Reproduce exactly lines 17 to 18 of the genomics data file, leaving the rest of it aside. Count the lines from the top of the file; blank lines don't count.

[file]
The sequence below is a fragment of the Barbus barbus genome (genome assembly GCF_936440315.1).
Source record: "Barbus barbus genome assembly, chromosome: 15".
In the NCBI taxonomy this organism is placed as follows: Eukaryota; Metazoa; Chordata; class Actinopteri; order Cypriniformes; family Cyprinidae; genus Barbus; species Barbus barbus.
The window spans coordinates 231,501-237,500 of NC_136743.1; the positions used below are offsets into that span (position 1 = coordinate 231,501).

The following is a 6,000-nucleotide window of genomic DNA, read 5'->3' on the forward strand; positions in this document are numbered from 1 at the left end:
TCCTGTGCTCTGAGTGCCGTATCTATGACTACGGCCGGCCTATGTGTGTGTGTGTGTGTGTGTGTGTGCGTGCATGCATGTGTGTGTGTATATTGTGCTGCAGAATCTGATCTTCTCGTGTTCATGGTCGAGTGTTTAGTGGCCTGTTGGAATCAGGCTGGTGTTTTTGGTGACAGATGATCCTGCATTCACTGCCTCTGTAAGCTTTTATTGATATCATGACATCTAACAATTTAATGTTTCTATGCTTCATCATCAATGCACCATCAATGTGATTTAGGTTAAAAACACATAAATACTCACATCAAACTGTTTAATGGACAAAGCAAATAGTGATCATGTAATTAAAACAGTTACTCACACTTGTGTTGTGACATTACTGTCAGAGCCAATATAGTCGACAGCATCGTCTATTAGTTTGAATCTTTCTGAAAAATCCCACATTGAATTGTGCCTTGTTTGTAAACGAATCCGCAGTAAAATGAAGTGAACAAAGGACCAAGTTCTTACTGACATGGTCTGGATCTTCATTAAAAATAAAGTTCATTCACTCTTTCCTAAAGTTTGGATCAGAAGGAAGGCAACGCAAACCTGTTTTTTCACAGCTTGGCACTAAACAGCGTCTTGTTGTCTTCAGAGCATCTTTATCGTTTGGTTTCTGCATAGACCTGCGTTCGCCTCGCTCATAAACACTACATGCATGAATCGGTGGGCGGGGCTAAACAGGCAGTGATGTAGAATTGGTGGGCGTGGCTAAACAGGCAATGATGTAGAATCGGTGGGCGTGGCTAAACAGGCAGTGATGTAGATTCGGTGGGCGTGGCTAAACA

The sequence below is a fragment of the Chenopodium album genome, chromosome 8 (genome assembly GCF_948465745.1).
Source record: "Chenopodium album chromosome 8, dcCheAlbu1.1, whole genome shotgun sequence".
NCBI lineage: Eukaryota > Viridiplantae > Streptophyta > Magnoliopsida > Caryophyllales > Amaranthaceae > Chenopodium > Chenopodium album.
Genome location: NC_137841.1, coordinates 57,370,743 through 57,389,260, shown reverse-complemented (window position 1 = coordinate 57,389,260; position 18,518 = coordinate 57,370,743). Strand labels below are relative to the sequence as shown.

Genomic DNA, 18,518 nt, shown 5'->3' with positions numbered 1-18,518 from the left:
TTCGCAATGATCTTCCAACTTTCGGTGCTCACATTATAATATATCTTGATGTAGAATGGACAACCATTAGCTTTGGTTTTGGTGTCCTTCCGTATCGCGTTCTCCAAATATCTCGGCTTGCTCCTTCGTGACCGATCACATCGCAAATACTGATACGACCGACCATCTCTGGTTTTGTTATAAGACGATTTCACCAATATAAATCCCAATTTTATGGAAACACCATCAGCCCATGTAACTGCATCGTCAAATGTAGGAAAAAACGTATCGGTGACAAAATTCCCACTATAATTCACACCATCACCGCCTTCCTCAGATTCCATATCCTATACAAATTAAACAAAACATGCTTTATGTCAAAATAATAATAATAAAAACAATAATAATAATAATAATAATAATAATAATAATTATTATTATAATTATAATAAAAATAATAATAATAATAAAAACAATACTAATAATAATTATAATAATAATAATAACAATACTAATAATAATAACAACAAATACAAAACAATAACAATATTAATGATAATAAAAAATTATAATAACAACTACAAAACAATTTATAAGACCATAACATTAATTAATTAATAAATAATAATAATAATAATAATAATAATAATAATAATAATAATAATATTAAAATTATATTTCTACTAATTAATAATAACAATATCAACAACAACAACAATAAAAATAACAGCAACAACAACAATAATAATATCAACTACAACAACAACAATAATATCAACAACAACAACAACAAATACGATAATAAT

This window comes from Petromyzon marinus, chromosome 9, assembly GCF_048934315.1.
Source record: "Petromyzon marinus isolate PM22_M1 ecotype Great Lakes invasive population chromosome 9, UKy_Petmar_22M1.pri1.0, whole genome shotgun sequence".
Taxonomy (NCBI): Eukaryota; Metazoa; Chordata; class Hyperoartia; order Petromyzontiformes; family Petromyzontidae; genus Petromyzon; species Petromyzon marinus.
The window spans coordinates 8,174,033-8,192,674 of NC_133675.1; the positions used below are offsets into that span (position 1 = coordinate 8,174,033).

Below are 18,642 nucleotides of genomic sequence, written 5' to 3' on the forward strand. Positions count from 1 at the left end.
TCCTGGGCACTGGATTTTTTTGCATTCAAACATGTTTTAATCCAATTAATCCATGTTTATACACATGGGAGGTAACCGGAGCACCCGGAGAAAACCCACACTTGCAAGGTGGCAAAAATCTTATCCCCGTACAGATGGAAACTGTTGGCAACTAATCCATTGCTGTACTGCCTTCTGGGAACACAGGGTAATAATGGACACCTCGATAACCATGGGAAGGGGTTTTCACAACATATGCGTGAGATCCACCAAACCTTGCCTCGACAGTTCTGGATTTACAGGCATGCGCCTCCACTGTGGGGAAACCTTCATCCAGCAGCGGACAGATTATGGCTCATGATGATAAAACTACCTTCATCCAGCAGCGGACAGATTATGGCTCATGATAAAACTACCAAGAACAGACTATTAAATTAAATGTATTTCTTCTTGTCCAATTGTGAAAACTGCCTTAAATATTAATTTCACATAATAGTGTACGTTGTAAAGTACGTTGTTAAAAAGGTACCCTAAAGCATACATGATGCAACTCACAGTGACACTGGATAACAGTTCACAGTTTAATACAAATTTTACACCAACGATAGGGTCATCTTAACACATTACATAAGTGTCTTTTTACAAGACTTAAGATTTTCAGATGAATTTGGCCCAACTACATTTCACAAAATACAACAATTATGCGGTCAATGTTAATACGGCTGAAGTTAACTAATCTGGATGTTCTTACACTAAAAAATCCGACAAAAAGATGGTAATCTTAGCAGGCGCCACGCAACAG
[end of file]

Below are 18,642 nucleotides of genomic sequence, written 5' to 3' on the forward strand. Positions count from 1 at the left end.
TCCTGGGCACTGGATTTTTTTGCATTCAAACATGTTTTAATCCAATTAATCCATGTTTATACACATGGGAGGTAACCGGAGCACCCGGAGAAAACCCACACTTGCAAGGTGGCAAAAATCTTATCCCCGTACAGATGGAAACTGTTGGCAACTAATCCATTGCTGTACTGCCTTCTGGGAACACAGGGTAATAATGGACACCTCGATAACCATGGGAAGGGGTTTTCACAACATATGCGTGAGATCCACCAAACCTTGCCTCGACAGTTCTGGATTTACAGGCATGCGCCTCCACTGTGGGGAAACCTTCATCCAGCAGCGGACAGATTATGGCTCATGATGATAAAACTACCTTCATCCAGCAGCGGACAGATTATGGCTCATGATAAAACTACCAAGAACAGACTATTAAATTAAATGTATTTCTTCTTGTCCAATTGTGAAAACTGCCTTAAATATTAATTTCACATAATAGTGTACGTTGTAAAGTACGTTGTTAAAAAGGTACCCTAAAGCATACATGATGCAACTCACAGTGACACTGGATAACAGTTCACAGTTTAATACAAATTTTACACCAACGATAGGGTCATCTTAACACATTACATAAGTGTCTTTTTACAAGACTTAAGATTTTCAGATGAATTTGGCCCAACTACATTTCACAAAATACAACAATTATGCGGTCAATGTTAATACGGCTGAAGTTAACTAATCTGGATGTTCTTACACTAAAAAATCCGACAAAAAGATGGTAATCTTAGCAGGCGCCACGCAACAG